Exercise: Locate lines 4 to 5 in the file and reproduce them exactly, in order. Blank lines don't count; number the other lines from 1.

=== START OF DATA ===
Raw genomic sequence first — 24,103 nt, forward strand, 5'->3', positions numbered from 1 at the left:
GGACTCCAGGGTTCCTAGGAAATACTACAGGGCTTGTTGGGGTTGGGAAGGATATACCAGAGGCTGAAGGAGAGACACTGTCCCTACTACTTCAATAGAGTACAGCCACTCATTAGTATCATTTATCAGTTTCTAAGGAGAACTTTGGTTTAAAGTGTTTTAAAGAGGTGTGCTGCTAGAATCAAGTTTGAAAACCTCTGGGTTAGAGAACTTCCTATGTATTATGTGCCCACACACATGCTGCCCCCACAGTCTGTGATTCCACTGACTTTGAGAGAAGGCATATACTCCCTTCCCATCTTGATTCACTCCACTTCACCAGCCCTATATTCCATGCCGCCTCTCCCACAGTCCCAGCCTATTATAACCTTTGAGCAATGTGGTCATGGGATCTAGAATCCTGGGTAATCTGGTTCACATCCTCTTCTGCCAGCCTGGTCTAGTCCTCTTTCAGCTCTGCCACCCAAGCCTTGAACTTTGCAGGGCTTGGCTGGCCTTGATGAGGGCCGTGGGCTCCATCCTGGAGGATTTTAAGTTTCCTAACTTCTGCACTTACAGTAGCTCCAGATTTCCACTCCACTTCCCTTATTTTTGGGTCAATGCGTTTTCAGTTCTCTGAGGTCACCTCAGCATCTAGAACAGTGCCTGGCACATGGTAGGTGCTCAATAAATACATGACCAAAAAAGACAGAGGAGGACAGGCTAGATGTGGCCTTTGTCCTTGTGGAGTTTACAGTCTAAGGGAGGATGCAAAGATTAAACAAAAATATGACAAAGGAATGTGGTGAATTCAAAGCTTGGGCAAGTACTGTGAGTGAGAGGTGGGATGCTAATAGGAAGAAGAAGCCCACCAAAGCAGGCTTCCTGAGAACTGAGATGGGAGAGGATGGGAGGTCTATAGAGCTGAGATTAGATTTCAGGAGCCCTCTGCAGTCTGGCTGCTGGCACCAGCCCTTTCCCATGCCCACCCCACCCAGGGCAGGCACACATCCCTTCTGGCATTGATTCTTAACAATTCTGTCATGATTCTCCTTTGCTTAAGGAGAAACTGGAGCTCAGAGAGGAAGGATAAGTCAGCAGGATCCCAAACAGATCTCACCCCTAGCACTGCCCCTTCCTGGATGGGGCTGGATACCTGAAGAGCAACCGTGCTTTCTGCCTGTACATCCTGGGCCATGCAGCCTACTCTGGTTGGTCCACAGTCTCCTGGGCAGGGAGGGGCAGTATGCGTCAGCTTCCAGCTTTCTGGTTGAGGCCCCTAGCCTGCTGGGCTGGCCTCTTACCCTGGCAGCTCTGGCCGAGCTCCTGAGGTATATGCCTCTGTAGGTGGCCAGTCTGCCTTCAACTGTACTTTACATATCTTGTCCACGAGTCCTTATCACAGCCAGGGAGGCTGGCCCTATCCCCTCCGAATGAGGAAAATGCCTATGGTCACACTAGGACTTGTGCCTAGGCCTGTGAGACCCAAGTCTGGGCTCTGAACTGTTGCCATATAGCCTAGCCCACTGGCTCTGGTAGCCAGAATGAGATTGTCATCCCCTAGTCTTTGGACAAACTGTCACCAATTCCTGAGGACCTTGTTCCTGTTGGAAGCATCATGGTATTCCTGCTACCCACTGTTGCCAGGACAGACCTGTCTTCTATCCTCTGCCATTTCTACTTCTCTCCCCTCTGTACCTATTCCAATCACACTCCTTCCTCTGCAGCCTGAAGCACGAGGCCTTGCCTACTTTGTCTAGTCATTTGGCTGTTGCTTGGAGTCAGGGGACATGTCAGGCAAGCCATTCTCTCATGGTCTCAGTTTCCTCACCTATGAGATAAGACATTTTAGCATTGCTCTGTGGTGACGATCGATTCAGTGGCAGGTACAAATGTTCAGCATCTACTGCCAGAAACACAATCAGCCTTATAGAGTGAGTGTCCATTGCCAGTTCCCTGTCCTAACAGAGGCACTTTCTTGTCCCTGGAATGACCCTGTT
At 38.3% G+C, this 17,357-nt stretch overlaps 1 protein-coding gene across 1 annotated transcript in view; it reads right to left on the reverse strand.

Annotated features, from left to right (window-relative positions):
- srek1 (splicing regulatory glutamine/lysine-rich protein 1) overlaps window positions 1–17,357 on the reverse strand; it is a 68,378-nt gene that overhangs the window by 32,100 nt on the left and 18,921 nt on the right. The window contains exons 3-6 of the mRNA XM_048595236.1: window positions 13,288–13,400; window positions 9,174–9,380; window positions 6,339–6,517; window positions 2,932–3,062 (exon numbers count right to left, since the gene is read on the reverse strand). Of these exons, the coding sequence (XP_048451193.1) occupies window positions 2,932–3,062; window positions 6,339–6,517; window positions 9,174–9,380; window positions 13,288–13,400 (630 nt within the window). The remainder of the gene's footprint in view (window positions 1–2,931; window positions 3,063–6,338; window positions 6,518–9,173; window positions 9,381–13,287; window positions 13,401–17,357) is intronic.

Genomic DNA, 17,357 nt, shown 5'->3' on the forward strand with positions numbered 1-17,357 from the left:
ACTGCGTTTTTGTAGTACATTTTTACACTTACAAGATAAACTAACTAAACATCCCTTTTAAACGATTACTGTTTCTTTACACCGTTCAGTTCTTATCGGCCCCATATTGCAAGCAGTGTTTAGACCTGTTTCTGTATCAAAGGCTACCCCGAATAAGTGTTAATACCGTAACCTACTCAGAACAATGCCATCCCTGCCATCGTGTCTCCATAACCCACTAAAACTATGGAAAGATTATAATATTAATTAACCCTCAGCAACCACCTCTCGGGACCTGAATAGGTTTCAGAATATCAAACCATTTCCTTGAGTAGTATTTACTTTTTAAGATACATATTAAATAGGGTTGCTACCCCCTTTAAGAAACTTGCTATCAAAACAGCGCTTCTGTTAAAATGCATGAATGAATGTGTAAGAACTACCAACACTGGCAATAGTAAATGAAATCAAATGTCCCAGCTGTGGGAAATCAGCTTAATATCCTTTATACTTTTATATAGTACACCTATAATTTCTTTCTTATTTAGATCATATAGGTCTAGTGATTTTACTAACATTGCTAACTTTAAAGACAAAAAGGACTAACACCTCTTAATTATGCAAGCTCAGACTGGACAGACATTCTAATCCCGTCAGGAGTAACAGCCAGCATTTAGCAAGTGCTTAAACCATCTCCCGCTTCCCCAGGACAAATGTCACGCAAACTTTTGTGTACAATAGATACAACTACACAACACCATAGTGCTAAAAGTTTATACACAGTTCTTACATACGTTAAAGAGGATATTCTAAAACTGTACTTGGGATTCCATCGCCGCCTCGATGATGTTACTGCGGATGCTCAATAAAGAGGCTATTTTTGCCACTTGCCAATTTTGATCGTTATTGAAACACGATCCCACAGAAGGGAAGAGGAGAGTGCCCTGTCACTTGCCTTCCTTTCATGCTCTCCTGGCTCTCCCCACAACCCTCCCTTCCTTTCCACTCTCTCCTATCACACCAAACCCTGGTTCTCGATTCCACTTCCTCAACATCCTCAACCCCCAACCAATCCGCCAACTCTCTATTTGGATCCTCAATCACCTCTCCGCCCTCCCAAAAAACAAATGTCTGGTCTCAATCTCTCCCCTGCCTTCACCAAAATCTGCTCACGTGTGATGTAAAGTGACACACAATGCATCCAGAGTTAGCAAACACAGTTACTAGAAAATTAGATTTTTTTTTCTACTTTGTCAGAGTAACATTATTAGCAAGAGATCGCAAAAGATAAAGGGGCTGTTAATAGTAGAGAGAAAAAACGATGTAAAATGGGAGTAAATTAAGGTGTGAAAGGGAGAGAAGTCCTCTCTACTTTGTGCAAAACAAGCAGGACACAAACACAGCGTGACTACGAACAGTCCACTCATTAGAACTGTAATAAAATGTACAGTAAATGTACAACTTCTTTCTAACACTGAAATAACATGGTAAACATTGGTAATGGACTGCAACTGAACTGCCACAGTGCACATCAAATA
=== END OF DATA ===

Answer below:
Annotated features, from left to right (window-relative positions):
- srek1 (splicing regulatory glutamine/lysine-rich protein 1) overlaps window positions 1–17,357 on the reverse strand; it is a 68,378-nt gene that overhangs the window by 32,100 nt on the left and 18,921 nt on the right. The window contains exons 3-6 of the mRNA XM_048595236.1: window positions 13,288–13,400; window positions 9,174–9,380; window positions 6,339–6,517; window positions 2,932–3,062 (exon numbers count right to left, since the gene is read on the reverse strand). Of these exons, the coding sequence (XP_048451193.1) occupies window positions 2,932–3,062; window positions 6,339–6,517; window positions 9,174–9,380; window positions 13,288–13,400 (630 nt within the window). The remainder of the gene's footprint in view (window positions 1–2,931; window positions 3,063–6,338; window positions 6,518–9,173; window positions 9,381–13,287; window positions 13,401–17,357) is intronic.